Alex Massie Alex Massie

What matters more: the Iranian bomb or Persian political reform?

In his cover story for this week’s edition of the magazine James is, quite characteristically, honest enough to acknowledge that the consequences of attacking Iran would be “horrendous” and, of course, he is also right to argue that there are any number of terrible possibilities if Iran does acquire nuclear weapons. He sums them up:

It would spark an arms race across the Middle East. Many in the intelligence community are convinced that Saudi Arabia has a deal with Pakistan to buy a bomb off the shelf if Iran goes nuclear: a Shiite bomb must be countered with a Sunni one. Iran would also step up its support for disruptive, violent groups across the region — Hezbollah in Lebanon, the Shiite extremists in Iraq, and Hamas in Israel/Palestine. The international community would have little leverage on a nuclear-armed Iran and thus little hope of moderating its behaviour. Peace and stability would be further off than ever.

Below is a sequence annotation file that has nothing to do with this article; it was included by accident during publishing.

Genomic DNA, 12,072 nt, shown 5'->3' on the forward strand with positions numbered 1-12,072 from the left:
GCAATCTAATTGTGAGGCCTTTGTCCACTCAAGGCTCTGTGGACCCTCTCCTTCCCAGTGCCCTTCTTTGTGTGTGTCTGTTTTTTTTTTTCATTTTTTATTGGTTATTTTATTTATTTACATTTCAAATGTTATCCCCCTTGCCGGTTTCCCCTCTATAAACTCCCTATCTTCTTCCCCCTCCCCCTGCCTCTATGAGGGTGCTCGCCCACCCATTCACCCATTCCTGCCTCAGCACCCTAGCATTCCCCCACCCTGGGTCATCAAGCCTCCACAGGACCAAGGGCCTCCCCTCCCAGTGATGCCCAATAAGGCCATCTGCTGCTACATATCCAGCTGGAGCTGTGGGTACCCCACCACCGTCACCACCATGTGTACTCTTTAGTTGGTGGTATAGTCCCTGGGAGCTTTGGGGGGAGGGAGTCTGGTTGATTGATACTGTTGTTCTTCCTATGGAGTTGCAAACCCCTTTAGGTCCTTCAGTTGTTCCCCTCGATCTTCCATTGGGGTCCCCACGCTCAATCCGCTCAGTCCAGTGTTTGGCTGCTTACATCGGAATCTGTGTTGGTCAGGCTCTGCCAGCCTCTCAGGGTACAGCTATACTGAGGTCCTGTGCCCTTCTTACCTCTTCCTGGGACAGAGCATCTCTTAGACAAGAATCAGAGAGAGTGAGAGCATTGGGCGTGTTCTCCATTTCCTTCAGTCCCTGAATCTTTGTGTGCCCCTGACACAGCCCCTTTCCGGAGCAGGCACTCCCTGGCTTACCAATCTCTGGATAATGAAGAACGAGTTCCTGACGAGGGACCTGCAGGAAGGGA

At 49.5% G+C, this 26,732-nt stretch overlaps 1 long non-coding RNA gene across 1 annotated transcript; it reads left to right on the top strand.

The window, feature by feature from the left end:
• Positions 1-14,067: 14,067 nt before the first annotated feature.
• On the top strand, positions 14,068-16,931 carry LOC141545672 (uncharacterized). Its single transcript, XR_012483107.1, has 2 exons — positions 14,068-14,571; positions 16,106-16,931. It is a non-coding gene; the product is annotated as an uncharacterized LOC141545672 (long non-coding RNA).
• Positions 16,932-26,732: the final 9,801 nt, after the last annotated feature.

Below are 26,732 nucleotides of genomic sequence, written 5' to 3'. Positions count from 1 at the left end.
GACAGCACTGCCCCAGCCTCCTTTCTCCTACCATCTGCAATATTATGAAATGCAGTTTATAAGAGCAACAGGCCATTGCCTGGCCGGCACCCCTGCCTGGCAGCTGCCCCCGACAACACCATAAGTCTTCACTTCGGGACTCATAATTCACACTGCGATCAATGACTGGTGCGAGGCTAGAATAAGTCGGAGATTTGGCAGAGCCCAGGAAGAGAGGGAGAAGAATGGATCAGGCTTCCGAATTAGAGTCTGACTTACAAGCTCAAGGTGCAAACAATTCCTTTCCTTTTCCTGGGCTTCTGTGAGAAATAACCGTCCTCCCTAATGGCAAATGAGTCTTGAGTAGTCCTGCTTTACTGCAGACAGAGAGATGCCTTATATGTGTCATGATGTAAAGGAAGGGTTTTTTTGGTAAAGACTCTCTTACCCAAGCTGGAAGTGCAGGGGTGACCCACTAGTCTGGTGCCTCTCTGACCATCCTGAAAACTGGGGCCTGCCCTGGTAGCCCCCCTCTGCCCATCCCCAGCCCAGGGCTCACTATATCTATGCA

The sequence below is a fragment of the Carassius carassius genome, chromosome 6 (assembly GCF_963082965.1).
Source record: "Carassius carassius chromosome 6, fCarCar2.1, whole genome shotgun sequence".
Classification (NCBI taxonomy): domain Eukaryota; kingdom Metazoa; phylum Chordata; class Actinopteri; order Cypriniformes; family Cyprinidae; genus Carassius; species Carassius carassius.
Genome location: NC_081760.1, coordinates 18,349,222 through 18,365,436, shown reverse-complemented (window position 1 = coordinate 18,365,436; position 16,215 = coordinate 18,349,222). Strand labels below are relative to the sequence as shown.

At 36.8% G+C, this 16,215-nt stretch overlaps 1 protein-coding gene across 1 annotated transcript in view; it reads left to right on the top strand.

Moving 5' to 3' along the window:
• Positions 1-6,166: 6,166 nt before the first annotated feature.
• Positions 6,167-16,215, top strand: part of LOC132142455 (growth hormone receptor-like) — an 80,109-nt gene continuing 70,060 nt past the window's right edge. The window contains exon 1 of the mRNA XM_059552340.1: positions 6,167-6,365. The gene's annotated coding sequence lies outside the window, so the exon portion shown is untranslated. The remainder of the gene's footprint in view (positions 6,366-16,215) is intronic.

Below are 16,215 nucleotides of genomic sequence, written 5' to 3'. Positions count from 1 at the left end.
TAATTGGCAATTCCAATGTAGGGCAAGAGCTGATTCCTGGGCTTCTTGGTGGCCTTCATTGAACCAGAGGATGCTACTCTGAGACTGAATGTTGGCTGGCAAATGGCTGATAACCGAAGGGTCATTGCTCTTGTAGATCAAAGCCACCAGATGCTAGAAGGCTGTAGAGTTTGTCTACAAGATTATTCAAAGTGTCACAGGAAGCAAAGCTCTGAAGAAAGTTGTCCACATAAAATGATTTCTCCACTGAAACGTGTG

However he also raises the spectre of a doomed Iranian regime lobbing nuclear missiles at Israel as part of a final death and glory mission. But will the timetables of political reform and nuclear development coincide quite so neatly? When the head of Mossad says that Iran won’t have a nuclear weapon until 2014 then it seems likely that Armageddon 2010 is not on the cards. So there may be rather more time than is sometimes supposed.

More importantly, the events of the last week seem to me to have weakened an already problematic case for military intervention against Iran. Forcing Iranians to choose between their political aspirations and their patriotism is a dumb idea since, I’d hazard, the vast majority will choose patriotism. We should not forget the great favour Saddam Hussein did the fledgling Islamic Republic when he invaded Iran in 1980.

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